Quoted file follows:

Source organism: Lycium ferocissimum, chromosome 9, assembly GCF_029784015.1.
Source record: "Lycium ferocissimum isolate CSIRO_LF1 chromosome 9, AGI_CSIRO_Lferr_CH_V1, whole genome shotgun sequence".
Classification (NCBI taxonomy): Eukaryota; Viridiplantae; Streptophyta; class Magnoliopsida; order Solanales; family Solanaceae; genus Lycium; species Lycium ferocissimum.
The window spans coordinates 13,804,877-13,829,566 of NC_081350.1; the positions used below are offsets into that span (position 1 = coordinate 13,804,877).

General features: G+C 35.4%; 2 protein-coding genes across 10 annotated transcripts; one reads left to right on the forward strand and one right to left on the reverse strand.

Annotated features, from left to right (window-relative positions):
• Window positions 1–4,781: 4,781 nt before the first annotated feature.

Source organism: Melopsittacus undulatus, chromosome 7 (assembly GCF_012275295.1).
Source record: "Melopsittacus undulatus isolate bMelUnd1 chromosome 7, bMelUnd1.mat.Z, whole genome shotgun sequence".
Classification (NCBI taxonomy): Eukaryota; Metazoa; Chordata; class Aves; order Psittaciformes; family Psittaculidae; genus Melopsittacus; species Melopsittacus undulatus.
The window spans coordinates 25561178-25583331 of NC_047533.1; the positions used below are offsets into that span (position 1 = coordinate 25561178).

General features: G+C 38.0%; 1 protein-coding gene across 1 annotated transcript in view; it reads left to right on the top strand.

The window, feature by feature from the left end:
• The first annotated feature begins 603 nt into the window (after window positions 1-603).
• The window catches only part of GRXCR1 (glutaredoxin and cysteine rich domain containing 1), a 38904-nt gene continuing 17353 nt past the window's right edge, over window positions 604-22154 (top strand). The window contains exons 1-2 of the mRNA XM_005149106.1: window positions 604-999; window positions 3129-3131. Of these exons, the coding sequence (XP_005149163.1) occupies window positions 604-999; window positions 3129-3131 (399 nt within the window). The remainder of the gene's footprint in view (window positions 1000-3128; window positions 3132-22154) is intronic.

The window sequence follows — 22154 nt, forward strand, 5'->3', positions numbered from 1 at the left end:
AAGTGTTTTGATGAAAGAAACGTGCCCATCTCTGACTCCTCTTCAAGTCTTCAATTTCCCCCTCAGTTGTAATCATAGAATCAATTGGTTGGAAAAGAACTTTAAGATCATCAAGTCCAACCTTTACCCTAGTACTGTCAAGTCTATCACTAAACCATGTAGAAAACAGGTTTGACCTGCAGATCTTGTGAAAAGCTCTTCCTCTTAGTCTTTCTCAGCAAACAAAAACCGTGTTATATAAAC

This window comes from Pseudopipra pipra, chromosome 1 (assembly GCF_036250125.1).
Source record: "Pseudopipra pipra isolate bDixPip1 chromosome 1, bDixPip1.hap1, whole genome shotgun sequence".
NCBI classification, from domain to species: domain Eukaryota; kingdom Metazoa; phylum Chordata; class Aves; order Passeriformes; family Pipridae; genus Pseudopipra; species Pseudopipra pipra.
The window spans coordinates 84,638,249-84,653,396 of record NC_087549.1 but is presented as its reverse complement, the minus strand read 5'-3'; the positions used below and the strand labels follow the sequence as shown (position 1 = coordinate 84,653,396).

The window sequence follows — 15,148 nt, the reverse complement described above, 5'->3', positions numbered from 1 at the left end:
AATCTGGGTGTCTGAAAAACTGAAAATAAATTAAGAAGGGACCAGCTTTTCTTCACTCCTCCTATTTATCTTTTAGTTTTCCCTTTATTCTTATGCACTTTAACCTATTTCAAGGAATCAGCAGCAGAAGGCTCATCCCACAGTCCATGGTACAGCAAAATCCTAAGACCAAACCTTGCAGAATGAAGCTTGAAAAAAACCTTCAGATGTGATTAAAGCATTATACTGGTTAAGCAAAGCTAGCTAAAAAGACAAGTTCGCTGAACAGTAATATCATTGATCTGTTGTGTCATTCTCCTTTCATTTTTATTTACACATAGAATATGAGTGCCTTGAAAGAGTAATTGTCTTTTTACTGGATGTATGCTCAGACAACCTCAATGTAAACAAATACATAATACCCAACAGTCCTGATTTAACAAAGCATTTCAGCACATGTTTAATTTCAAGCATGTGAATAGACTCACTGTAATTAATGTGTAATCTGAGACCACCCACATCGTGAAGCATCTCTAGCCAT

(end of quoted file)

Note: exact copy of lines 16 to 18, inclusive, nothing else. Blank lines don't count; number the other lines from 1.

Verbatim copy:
The window sequence follows — 22154 nt, forward strand, 5'->3', positions numbered from 1 at the left end:
AAGTGTTTTGATGAAAGAAACGTGCCCATCTCTGACTCCTCTTCAAGTCTTCAATTTCCCCCTCAGTTGTAATCATAGAATCAATTGGTTGGAAAAGAACTTTAAGATCATCAAGTCCAACCTTTACCCTAGTACTGTCAAGTCTATCACTAAACCATGTAGAAAACAGGTTTGACCTGCAGATCTTGTGAAAAGCTCTTCCTCTTAGTCTTTCTCAGCAAACAAAAACCGTGTTATATAAAC

This window comes from Pseudopipra pipra, chromosome 1 (assembly GCF_036250125.1).